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How does “not a matter of if, but when” = June-July 2010

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Jane of the Jungle
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« on: April 24, 2010, 07:22:13 AM »

It would be interesting to know if Dr Chris Hartnady definitely predicted
Earthquakes during this specific time, or was it the Daily Star and others who came to this conclusion Roll Eyes
London, Apr.11 ( ANI ). A top South African earthquake expert predicted recently that South Africa is ‘almost certain to be hit by a major earthquake. It’s not a matter of if, but when’. The Daily Express quoted Dr Chris Hartnady of the Umvoto Africa CSIR Satellite centre as saying that the coastal harbour cities of Durban and Cape Town are the areas most likely to be hit by an earthquake because of the rapid spread of the East African Rift fault-lines.
Despite considerable research efforts by seismologists, scientifically reproducible predictions cannot yet be made to a specific day or month.However, for well-understood faults seismic hazard assessment maps can estimate the probability that an earthquake of a given size will affect a given location over a certain number of years.

Defollyant Iconoclast
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In solidarity with rwenzori: Κοπρος φανεται

« Reply #1 on: April 24, 2010, 10:19:43 AM »

I have it on good authority that Dr Chris Hartnady’s prognostications are not taken very seriously by South African geologists and geophysicist because he’s been predicting this sort of disaster for many years now without any actual hits.  Seismologists in any case don’t generally give such tight timeframes for expected events because there are so many influencing factors.  At most, a seismologist would say something like, “Based on historical observations and a knowledge of the geological forces, such-and-such area can expect at least one magnitude 7 or greater event in the next 100 years.”

Moreover, his argument concerning the African Rift Valley doesn’t stand up to scrutiny.  Malawi and northern Moçambique are hugely more at risk of experiencing serious earthquakes than SA because that’s where the geological action is happening.  Essentially, Africa is in the process of being ripped into two pieces along the Rift Valley from north to south by tectonic forces ― a bit like tearing a sheet of paper ― and the tearing point is presently far to the north of SA.  It will be a few million years before it migrates far enough south to cause problems in Durban.  You can read more about it here and here.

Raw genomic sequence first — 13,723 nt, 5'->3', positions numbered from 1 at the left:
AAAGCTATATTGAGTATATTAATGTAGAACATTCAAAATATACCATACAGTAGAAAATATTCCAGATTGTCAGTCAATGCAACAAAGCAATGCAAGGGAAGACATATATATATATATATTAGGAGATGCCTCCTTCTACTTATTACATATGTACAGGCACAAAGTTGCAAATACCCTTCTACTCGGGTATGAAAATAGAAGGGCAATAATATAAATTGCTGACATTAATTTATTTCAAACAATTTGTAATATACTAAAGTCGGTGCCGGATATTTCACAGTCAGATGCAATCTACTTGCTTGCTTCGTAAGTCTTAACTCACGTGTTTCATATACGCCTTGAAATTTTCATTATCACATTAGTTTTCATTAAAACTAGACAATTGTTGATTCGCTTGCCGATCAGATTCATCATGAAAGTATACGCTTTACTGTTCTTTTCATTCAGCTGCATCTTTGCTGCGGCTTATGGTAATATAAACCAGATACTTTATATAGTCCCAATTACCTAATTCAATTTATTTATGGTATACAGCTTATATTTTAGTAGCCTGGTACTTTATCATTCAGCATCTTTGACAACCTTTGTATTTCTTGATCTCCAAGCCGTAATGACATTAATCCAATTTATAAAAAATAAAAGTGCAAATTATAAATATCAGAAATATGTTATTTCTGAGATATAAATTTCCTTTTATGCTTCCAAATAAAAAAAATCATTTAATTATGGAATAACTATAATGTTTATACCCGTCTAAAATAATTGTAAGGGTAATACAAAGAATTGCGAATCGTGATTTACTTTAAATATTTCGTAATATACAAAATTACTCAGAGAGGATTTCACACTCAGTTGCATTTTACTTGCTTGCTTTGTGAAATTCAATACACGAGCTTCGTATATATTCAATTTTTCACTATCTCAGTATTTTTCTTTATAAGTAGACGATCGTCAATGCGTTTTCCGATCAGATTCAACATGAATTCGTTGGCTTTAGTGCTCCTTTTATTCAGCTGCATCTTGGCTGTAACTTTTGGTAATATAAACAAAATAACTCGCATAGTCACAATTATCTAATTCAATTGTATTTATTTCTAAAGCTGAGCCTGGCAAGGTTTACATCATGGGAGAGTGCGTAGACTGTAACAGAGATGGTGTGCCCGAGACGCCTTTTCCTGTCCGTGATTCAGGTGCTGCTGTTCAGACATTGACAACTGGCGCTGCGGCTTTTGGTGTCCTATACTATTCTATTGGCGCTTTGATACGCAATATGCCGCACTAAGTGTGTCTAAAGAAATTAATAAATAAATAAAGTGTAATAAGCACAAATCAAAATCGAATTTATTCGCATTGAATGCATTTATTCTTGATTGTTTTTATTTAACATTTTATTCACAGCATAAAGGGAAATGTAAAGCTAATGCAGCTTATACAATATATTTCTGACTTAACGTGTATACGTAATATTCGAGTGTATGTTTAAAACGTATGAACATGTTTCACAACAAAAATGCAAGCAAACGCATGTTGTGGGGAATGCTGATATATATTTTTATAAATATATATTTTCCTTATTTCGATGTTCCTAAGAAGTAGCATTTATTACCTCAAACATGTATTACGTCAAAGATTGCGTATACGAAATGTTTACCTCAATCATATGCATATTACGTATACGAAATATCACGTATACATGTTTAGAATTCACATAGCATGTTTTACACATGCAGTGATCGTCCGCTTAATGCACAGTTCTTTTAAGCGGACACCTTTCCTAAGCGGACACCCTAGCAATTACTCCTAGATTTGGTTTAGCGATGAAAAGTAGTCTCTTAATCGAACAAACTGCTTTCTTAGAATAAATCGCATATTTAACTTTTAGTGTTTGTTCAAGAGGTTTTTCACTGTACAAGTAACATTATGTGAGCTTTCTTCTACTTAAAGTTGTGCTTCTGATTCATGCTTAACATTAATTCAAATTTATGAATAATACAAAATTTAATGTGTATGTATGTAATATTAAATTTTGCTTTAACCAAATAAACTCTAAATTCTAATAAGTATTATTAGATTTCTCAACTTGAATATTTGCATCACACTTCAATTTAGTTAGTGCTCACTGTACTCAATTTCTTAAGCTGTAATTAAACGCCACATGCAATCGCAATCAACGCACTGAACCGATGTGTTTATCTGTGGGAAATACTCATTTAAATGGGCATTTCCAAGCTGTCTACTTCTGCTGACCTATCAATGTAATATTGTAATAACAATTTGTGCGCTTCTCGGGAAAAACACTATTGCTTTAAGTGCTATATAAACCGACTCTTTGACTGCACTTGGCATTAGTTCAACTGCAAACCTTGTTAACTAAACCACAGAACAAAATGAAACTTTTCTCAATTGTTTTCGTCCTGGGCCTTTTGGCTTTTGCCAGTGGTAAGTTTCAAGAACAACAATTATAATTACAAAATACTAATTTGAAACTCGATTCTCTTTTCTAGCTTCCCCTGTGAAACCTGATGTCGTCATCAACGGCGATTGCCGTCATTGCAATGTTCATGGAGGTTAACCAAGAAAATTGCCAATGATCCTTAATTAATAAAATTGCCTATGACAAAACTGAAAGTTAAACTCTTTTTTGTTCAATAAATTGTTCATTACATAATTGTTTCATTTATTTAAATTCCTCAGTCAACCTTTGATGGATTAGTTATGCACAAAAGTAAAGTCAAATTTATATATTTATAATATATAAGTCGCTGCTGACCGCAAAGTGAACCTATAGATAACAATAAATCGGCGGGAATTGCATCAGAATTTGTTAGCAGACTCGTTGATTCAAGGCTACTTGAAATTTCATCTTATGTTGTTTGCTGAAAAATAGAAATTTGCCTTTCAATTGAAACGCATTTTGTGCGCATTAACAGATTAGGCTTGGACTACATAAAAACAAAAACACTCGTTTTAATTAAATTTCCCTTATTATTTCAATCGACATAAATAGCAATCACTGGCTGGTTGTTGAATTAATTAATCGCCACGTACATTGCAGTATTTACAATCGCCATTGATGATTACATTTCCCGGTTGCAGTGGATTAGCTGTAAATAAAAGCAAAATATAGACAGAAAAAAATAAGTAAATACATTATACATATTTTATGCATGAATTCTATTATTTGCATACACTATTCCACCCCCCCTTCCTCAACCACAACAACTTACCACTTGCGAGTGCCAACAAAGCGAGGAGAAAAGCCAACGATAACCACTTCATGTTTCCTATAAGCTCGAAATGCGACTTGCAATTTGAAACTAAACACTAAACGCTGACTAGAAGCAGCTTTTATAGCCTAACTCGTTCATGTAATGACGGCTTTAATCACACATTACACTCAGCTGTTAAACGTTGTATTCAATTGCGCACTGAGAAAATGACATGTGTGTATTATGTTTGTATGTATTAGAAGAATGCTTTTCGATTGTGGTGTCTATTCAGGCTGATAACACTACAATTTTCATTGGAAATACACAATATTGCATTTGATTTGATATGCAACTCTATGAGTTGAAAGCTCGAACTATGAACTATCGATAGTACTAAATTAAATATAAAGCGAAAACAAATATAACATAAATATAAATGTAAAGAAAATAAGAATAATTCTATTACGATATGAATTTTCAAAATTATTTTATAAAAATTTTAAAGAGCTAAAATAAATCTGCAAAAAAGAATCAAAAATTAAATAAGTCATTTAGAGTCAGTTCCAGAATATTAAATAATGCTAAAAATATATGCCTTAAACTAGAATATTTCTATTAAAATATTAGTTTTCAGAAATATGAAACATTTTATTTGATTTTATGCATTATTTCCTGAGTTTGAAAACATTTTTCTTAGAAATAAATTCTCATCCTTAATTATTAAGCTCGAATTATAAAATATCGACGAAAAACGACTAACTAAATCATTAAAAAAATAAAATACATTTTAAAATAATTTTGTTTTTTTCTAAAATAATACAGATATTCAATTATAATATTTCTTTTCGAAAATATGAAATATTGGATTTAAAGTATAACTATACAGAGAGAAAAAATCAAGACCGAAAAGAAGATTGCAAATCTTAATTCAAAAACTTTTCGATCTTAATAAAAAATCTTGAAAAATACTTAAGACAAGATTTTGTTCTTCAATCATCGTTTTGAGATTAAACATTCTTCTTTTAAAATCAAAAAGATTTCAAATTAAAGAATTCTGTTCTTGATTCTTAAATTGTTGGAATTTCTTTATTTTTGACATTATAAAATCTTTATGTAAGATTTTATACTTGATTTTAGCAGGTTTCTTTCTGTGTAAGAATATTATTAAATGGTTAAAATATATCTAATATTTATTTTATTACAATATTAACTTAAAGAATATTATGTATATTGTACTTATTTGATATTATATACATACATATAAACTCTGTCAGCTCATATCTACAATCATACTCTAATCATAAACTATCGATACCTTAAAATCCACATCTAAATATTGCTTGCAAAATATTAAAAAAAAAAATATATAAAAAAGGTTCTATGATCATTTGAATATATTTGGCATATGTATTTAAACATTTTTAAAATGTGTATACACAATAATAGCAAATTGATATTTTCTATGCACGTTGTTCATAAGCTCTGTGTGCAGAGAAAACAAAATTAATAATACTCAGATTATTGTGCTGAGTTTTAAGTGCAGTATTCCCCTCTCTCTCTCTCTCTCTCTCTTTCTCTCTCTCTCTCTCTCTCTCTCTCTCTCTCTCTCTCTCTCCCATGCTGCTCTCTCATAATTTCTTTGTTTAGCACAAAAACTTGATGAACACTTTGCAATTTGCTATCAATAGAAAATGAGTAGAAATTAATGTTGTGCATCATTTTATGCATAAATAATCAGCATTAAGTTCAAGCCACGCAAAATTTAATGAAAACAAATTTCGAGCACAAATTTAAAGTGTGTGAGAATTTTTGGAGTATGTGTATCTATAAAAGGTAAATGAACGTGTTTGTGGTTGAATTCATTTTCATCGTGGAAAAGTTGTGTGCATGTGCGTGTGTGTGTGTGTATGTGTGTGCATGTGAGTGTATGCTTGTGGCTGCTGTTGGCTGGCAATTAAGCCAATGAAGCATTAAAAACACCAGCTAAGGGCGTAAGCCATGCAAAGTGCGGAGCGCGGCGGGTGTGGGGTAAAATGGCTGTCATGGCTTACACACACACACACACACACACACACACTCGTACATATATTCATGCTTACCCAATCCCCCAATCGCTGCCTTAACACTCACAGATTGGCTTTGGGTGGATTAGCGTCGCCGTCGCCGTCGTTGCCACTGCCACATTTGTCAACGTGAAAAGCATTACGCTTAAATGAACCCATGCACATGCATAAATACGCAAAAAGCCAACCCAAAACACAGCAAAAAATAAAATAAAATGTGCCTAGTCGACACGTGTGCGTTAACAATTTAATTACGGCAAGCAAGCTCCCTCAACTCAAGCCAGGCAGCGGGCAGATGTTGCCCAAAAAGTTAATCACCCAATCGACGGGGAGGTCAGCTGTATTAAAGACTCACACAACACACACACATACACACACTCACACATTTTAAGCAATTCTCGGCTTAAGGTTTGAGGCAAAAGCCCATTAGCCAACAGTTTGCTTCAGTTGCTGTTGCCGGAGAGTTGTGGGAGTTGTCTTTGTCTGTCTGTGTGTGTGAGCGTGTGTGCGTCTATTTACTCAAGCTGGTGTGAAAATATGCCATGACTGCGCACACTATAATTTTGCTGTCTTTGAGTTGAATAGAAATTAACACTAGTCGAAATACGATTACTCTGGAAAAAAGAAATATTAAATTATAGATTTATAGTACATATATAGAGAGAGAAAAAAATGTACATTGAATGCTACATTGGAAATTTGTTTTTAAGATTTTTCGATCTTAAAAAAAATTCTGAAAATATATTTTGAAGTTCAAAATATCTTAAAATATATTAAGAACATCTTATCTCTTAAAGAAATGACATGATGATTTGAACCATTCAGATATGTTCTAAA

« Last Edit: April 24, 2010, 10:34:16 AM by Mefiante, Reason: More is less... » Logged
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« Reply #2 on: May 04, 2010, 15:36:24 PM »

The seams where tectonic plates meet can be of two kinds:

Divergent boundaries are seams where tectonic plates are pulling away from each other.   These usually occur on the seabed, but can also occur on continents, as is the case with the African Rift Valley.

Subduction zones are seams where tectonic plates "collide".   The one plate is then forced below the other.   An example of this is the Worcester fault.   Such a "collision" would usually happen at about the rate that a human finger nail grows.

Whereas both types of tectonic boundary can be unstable and prone to earthquakes, they are in a sense opposites in that the one respresents an area of tension and the other an area of compression in the earth's crust.   The 1969 earthquakes in the Western Cape were caused by such compression.

Quote from:  Geoscience
A geological fault, the Worcester fault, is the most significant feature defining the geology of the Breede River. Across this fault a total movement of up to 6km has occurred and the fault system is still active (as the 6.3 Richter Tulbagh earthquake of 1969 testifies).


Had Dr. Hartnady forecast an earthquake near Cape Town due to the Worcester fault, it would make some sense, but I find the prediction of such an earthquake in relation to the African Rift Valley rather incredible.
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« Reply #3 on: May 04, 2010, 15:51:06 PM »

south africa, and pretty much the rest of africa;s, fault lines are timid at best.  we havent had geothermal activity here in yonks.  and what earthquakes we get, is a minor rumble.
i think, the reason why haiti and chille got the boot end of things, is cause they are situation in an area where there are oodles of geological happenings.  with the one plate turning this way, another the other way, this one subducting, that doing this.  its a pretty busy place.
and, if i may offer my meagre opinion, (since i know sweet blue buggerall how this works), i can only assume, that if pressure builds one spot, and its released, it creates tension elsewhere. 
eg:  the haiti earthquake releases tension, which puts extra pressure on the two plates that meet on the chilli coastline.  eventually the pressure is released there.  i think its ciclical.  and ongoing.
i have no idea if the happenings of those earthquakes could have caused,  by effect, the volcano, and the turkey quakes.  i think nobody can truly guess the scope of how these things stick together, and how one movement of the crust, impacts on the crust accross the world, and on the mantle, which is what the entire crust floats on.  i think if we did know, we might just have to change our underwear.
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